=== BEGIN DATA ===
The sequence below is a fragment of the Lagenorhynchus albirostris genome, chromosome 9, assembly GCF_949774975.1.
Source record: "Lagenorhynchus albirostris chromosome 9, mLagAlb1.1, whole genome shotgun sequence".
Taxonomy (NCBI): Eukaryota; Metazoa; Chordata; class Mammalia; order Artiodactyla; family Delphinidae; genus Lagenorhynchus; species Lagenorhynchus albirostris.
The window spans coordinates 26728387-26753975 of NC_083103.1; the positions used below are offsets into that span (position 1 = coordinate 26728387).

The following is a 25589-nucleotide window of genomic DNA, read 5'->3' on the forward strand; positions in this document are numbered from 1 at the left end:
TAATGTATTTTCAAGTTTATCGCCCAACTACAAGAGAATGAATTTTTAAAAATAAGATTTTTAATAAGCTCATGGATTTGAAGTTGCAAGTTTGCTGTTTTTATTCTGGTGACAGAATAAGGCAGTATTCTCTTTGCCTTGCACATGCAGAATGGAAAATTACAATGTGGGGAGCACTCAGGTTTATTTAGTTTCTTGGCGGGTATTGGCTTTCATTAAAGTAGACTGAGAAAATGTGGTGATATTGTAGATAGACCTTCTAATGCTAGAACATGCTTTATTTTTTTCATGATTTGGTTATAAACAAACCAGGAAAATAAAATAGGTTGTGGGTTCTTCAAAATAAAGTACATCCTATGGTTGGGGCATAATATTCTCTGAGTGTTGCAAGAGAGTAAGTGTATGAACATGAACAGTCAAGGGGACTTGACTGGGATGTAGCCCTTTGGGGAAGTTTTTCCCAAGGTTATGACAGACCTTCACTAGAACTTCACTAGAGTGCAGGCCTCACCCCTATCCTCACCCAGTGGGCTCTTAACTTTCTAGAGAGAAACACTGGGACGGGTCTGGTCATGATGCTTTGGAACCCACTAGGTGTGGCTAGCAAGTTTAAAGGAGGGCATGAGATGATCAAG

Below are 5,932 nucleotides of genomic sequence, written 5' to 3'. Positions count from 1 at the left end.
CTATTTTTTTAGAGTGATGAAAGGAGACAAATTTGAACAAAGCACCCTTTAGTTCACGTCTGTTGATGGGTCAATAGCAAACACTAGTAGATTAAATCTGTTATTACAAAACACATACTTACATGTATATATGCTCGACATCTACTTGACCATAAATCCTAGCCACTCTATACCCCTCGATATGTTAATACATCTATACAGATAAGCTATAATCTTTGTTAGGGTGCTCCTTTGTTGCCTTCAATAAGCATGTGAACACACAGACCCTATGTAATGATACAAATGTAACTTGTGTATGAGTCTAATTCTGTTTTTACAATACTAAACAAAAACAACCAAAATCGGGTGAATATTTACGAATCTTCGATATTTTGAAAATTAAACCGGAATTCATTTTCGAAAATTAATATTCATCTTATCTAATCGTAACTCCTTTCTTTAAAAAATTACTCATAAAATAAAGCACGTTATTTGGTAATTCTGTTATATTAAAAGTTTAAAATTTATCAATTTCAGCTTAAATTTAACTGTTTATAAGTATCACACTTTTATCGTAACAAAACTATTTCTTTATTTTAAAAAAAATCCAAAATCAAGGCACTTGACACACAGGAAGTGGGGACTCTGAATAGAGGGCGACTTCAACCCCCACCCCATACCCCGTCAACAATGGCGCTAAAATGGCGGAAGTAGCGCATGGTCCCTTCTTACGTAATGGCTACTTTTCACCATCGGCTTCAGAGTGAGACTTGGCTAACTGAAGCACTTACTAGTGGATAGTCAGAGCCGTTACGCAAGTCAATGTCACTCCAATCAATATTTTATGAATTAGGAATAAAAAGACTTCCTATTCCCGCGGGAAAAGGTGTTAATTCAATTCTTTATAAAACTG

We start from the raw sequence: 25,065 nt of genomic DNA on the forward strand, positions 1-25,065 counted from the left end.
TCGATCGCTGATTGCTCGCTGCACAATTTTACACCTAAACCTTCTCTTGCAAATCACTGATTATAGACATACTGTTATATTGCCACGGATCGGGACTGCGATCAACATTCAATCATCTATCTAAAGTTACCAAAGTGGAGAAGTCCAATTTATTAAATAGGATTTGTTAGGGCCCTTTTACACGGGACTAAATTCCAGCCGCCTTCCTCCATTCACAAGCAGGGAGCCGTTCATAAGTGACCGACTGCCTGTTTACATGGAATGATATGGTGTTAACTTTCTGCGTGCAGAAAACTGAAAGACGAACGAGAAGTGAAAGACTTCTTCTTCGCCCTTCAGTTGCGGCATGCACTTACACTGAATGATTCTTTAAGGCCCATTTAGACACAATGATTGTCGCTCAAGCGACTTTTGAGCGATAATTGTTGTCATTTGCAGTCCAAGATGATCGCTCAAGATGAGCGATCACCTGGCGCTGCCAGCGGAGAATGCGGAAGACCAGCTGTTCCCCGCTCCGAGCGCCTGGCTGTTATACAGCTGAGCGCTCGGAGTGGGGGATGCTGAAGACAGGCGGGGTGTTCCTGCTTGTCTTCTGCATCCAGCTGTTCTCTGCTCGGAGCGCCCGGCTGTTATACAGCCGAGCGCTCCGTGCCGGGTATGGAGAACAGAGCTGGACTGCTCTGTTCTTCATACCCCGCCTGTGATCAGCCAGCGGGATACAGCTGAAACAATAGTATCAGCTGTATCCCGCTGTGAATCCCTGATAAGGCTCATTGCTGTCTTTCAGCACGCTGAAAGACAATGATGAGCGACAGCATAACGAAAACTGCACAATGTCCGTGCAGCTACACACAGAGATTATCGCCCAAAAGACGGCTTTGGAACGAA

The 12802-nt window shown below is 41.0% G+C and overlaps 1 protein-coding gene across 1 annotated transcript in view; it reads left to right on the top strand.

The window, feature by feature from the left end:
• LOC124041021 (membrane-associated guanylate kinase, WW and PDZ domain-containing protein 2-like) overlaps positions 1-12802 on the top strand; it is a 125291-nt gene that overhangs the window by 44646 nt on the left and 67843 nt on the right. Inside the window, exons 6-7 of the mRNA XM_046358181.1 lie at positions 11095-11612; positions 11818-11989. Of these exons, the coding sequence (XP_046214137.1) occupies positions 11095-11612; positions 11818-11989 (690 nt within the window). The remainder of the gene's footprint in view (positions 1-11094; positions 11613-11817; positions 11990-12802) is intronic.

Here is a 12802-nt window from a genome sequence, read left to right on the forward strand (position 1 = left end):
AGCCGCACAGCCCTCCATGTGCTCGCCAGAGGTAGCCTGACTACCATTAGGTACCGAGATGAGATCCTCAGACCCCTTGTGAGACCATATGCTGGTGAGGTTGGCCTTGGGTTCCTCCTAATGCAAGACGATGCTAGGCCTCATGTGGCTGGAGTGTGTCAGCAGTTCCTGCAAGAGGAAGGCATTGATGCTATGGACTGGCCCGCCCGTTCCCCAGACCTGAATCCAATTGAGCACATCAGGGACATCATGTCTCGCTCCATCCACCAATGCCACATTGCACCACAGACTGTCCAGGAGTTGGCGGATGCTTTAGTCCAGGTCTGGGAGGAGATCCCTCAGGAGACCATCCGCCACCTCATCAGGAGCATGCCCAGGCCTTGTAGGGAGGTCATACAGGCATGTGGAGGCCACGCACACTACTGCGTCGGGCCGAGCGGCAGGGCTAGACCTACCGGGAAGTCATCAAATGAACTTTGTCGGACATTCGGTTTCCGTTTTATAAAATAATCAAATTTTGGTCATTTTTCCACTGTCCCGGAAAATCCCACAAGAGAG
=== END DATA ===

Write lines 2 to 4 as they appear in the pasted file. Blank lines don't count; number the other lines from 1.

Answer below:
Source record: "Lagenorhynchus albirostris chromosome 9, mLagAlb1.1, whole genome shotgun sequence".
Taxonomy (NCBI): Eukaryota; Metazoa; Chordata; class Mammalia; order Artiodactyla; family Delphinidae; genus Lagenorhynchus; species Lagenorhynchus albirostris.
The window spans coordinates 26728387-26753975 of NC_083103.1; the positions used below are offsets into that span (position 1 = coordinate 26728387).